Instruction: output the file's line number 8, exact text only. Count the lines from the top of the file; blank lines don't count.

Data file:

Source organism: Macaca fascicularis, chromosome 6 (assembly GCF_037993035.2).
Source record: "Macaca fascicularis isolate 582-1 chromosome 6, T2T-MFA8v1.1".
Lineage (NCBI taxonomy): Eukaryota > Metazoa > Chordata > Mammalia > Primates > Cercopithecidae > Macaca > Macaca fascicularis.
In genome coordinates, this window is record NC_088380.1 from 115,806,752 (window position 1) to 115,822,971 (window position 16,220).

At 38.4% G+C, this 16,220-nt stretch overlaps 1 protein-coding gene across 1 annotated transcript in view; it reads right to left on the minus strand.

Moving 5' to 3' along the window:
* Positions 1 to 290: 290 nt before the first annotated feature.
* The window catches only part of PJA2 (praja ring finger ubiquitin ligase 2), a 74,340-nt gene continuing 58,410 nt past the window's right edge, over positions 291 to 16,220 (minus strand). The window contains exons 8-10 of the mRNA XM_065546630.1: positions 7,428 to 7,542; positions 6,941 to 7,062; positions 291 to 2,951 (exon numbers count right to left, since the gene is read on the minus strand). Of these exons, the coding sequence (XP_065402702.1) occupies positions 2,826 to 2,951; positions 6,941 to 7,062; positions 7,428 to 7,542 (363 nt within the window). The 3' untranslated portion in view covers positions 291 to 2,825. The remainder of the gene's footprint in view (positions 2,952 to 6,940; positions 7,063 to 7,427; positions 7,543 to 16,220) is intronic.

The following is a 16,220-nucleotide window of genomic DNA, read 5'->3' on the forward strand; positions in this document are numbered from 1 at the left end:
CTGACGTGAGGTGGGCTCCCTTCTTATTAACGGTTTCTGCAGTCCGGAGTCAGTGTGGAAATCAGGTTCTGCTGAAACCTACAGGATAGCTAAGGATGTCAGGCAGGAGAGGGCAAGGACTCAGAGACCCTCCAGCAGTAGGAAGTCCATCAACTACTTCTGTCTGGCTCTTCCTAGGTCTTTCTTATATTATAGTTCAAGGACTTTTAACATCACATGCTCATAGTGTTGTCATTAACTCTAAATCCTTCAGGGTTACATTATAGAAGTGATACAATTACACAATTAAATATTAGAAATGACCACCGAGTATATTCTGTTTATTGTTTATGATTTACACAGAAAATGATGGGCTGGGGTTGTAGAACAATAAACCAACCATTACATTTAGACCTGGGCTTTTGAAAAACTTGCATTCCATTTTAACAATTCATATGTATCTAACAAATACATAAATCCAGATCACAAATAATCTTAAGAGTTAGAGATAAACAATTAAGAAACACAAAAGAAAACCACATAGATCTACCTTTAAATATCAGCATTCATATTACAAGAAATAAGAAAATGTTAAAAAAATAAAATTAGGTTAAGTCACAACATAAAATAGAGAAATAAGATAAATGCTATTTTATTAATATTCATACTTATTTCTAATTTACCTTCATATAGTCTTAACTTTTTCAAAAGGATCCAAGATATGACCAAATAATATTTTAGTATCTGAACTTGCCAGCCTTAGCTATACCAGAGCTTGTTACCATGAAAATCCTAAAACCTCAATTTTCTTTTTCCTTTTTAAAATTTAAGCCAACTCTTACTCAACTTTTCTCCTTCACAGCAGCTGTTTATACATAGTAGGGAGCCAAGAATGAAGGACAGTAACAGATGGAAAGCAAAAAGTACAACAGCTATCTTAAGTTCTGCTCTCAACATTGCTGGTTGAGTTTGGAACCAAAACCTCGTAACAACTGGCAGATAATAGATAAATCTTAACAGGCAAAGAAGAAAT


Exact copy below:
* The window catches only part of PJA2 (praja ring finger ubiquitin ligase 2), a 74,340-nt gene continuing 58,410 nt past the window's right edge, over positions 291 to 16,220 (minus strand). The window contains exons 8-10 of the mRNA XM_065546630.1: positions 7,428 to 7,542; positions 6,941 to 7,062; positions 291 to 2,951 (exon numbers count right to left, since the gene is read on the minus strand). Of these exons, the coding sequence (XP_065402702.1) occupies positions 2,826 to 2,951; positions 6,941 to 7,062; positions 7,428 to 7,542 (363 nt within the window). The 3' untranslated portion in view covers positions 291 to 2,825. The remainder of the gene's footprint in view (positions 2,952 to 6,940; positions 7,063 to 7,427; positions 7,543 to 16,220) is intronic.